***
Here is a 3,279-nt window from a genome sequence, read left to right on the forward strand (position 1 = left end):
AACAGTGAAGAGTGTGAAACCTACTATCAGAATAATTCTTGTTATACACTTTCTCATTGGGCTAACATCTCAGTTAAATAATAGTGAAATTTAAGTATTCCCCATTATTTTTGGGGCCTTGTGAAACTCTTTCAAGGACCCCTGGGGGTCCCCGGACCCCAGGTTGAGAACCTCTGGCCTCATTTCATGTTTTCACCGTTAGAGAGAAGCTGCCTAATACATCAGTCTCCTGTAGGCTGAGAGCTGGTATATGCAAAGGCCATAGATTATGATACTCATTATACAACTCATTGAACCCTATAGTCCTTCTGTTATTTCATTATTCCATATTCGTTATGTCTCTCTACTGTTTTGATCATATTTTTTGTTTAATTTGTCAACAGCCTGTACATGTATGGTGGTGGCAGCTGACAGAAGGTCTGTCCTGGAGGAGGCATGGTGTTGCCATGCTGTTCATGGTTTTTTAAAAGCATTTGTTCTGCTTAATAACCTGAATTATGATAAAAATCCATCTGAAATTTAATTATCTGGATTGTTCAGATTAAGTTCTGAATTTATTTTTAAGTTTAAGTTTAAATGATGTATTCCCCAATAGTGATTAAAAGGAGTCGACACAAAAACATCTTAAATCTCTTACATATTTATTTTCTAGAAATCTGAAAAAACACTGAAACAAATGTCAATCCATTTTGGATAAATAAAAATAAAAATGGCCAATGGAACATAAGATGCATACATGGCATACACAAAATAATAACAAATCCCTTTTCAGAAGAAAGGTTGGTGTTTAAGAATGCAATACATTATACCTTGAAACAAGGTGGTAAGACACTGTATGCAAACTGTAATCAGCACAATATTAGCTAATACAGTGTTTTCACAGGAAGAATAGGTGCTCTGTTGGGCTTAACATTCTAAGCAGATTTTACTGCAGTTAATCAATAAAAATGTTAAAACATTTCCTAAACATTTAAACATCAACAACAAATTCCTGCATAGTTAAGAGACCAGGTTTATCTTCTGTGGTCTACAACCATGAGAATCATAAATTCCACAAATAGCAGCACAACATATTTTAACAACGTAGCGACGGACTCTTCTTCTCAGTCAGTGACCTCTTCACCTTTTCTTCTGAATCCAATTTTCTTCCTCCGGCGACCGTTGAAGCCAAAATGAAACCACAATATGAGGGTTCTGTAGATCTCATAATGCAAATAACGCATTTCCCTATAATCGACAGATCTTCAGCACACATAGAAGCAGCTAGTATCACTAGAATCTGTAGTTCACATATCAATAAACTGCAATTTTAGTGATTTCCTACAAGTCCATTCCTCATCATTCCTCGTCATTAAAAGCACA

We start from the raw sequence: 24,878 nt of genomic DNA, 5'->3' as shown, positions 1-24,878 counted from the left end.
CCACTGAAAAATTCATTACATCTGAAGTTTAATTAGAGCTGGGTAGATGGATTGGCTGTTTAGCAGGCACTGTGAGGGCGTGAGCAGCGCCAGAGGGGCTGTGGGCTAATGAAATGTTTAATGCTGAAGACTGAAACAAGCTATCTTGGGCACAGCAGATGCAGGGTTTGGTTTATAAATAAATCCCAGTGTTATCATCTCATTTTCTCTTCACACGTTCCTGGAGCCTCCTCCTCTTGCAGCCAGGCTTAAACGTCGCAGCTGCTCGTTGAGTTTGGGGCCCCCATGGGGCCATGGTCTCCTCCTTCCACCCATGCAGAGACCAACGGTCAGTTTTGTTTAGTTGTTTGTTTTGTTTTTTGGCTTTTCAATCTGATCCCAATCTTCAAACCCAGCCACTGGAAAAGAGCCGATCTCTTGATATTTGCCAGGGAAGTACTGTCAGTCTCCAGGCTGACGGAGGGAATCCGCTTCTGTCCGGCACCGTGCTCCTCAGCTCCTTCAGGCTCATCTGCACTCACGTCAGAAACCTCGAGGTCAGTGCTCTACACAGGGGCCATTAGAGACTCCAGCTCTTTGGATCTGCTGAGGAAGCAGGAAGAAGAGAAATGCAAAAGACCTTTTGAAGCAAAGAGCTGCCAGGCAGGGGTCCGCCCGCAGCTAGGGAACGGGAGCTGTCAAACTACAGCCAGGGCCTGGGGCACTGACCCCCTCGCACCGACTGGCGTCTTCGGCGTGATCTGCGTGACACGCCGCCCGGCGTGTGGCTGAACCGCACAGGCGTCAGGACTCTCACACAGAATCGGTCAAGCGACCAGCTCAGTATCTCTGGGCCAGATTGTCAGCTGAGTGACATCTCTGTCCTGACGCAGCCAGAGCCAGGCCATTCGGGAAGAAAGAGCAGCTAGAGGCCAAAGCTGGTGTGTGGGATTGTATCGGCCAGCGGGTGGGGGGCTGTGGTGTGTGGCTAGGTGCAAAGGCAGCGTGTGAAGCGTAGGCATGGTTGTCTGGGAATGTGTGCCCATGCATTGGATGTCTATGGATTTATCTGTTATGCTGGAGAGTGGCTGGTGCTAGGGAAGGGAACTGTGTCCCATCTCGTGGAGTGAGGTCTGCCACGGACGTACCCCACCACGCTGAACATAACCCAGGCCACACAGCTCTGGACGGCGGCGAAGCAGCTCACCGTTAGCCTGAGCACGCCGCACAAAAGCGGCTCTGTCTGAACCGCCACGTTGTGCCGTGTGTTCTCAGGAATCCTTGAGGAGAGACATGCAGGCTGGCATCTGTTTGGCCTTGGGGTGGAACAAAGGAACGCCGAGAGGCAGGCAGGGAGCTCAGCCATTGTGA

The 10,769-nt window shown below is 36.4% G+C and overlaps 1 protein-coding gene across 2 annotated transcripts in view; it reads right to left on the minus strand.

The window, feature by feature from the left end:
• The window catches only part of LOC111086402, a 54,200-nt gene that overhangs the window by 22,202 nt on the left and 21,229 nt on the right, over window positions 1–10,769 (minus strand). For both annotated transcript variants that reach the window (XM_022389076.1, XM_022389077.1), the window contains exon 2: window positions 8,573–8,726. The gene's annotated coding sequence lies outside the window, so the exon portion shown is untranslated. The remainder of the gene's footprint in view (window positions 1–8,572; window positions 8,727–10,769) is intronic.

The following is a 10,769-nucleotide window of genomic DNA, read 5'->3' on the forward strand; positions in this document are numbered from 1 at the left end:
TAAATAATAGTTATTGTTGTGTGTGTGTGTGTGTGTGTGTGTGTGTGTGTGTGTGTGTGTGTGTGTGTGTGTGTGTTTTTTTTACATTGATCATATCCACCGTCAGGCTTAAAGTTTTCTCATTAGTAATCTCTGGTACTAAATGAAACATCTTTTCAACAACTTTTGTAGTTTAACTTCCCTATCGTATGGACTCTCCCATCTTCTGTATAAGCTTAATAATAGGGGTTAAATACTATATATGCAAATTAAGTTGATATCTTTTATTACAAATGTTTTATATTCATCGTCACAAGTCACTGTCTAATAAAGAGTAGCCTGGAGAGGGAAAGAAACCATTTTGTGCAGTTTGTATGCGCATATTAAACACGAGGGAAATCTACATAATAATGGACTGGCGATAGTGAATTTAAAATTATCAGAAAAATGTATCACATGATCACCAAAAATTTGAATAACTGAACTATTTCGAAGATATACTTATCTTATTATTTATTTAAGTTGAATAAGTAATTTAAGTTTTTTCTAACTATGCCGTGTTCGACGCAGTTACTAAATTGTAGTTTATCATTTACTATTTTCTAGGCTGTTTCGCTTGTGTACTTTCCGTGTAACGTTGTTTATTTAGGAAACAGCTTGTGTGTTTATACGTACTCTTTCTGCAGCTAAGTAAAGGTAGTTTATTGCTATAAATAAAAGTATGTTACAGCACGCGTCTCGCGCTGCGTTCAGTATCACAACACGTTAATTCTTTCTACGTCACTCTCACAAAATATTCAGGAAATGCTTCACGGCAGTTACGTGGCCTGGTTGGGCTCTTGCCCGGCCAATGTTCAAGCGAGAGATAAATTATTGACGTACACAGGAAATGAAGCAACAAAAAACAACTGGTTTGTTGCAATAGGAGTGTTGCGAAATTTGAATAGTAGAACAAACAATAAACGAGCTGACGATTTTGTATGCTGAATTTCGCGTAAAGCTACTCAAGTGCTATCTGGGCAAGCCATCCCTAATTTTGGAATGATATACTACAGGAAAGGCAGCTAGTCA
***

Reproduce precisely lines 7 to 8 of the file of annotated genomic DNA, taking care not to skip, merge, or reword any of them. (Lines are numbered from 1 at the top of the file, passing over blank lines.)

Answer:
• The window catches only part of LOC111086402, a 54,200-nt gene that overhangs the window by 22,202 nt on the left and 21,229 nt on the right, over window positions 1–10,769 (minus strand). For both annotated transcript variants that reach the window (XM_022389076.1, XM_022389077.1), the window contains exon 2: window positions 8,573–8,726. The gene's annotated coding sequence lies outside the window, so the exon portion shown is untranslated. The remainder of the gene's footprint in view (window positions 1–8,572; window positions 8,727–10,769) is intronic.

The following is a 10,769-nucleotide window of genomic DNA, read 5'->3' on the forward strand; positions in this document are numbered from 1 at the left end: